Winter Games – The Gold Standard For Death Risks

Ignoring fatalities that occur because of slips, ice/snow caused accidents, people not being able to afford to heat their homes…is there any indication that we need to worry more about dying during the winter months than the other months? Are our Olympic winter athletes risking more than a medal?

The answer seems to be yes!

Reaching for the Gold in colder temperatures increases potential health threats because there is a relatively significant difference in risk of serious illness or death depending upon the temperature!

Deaths by heart attack and stroke increase significantly in the cold months of the year. Studies of large groups of people show increases in both fatal and non-fatal heart attacks during the winter months. Cold air can constrict arteries, raise heart rate and blood pressure and cause blood to clot more easily, all of which can increase the risk of a cardiovascular event. These factors are particularly true for people who have only sporadic exposure to cold weather.

We have all been told by our mothers to “button-up, you will catch a chill”. Is that just an old wives tales or is that actually some scientific basis buried behind it? Well in fact Japanese researchers indicate that though the “cold” can not directly cause you to get sick with things like the flu, it can and does suppress you immune system and increase your chances of viral infection. Interestingly enough, overheating does not increase your chances of contracting a viral infection.

Results reported by the Second National Registry of Myocardial Infarction (heart attacks), winter was the top season for heart attacks, followed by fall, then spring, then summer.

There were 53% more heart attacks in winter than summer. January (the most dangerous month, showed twice as many heart attacks per day than July, the lowest month). Also heart attacks that occurred in the winter were more serious, causing more damage, with a fatality rate of 9%

An article by Clare Murphs of the BBC, “How Cold Turns Up the Heat on Health,” reminds us that many more deaths occur from chronic conditions that are exacerbated by cold weather. She also notes that, “For every degree the temperature drops below 18C, deaths in the UK go up by nearly 1.5%.”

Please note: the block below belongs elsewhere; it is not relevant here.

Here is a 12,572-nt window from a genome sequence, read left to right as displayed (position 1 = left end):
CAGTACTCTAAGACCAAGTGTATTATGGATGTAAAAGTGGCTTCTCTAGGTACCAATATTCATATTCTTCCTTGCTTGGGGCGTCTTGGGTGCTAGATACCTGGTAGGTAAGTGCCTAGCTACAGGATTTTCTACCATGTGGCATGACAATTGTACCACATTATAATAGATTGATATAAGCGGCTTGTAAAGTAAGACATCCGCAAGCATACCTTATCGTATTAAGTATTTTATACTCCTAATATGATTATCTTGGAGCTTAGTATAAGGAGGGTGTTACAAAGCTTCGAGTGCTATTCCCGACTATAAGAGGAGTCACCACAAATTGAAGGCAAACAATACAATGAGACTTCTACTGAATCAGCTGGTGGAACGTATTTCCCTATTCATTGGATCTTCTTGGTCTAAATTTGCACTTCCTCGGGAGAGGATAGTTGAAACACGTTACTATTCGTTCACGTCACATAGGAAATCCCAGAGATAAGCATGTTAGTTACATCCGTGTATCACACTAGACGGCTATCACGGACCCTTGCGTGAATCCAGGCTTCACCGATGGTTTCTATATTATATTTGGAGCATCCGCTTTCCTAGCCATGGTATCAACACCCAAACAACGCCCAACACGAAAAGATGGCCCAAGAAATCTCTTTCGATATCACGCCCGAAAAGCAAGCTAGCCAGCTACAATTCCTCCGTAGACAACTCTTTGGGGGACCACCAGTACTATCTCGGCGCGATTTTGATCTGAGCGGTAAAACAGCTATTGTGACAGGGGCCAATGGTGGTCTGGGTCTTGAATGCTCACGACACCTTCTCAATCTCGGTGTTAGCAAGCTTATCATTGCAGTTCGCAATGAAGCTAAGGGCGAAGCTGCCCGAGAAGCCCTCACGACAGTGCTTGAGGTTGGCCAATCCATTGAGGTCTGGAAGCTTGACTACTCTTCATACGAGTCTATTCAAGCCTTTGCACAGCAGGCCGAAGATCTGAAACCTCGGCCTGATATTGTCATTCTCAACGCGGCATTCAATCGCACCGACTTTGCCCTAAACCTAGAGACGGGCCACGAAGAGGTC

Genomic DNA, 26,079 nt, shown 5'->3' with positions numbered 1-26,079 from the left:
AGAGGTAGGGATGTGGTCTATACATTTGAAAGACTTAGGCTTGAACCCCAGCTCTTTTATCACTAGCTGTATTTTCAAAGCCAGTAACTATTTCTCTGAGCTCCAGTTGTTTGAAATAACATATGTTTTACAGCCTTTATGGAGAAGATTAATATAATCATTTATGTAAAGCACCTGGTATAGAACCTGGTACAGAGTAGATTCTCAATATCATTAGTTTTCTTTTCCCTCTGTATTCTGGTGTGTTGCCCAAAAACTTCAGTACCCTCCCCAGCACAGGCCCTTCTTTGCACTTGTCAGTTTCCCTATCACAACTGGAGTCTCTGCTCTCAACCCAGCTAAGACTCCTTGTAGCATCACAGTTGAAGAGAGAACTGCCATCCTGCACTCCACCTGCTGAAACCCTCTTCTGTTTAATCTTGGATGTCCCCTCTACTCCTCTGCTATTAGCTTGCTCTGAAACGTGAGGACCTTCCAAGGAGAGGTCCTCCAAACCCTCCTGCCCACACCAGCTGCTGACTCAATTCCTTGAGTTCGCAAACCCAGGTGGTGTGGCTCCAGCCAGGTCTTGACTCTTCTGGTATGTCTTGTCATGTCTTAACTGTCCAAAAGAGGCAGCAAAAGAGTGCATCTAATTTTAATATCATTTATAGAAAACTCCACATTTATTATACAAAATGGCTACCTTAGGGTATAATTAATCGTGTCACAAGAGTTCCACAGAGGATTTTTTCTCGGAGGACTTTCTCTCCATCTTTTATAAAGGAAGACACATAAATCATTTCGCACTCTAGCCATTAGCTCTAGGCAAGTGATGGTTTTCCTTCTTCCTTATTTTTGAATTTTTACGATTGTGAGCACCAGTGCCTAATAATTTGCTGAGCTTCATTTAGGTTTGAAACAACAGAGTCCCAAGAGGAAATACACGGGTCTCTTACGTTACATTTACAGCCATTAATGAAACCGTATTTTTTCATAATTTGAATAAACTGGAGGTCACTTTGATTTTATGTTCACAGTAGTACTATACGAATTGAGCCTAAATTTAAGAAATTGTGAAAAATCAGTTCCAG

The US National Center for Health Statistics for 2001-2008, shows that on average 7,200 Americans died each day during the months of December, January, February and March, compared to the average 6,400 who died daily during the rest of the year.

So exactly what is it that is causing the extra risk during the winter months?

Though no one knows for sure, here are some of the mostly likely suspects…

1. In the cold, blood vessels constrict to help conserve body heat. Narrowed vessels also mean higher blood pressure, which puts additional strain on the heart.

2. Snow shoveling is heavy exercise and people tend to think they are in better shape than they really are. Especially at risk are those who don’t exercise regularly and then try to clear out the driveway.

3. Though not as potentially serious, cholesterol levels due peak during the colder months.

4. Over eating and high fat content of holiday meals can interfere with heart and artery function and even the clotting system.

5. Alcohol can affect blood pressure and heart rhythms.

6. Delays in seeking medical help during the holidays. People can be traveling or just don’t want to be party poopers and put off seeking help when they don’t feel well.

As they say, (Who is “they” anyway?) – forearmed is forewarned! Hopefully this information will allow you to intelligently enjoy all of the joys and wonders of the holidays and beautiful winter locations.

Yours in life and health

Curt Hendrix M.S. C.C.N. C.N.S.

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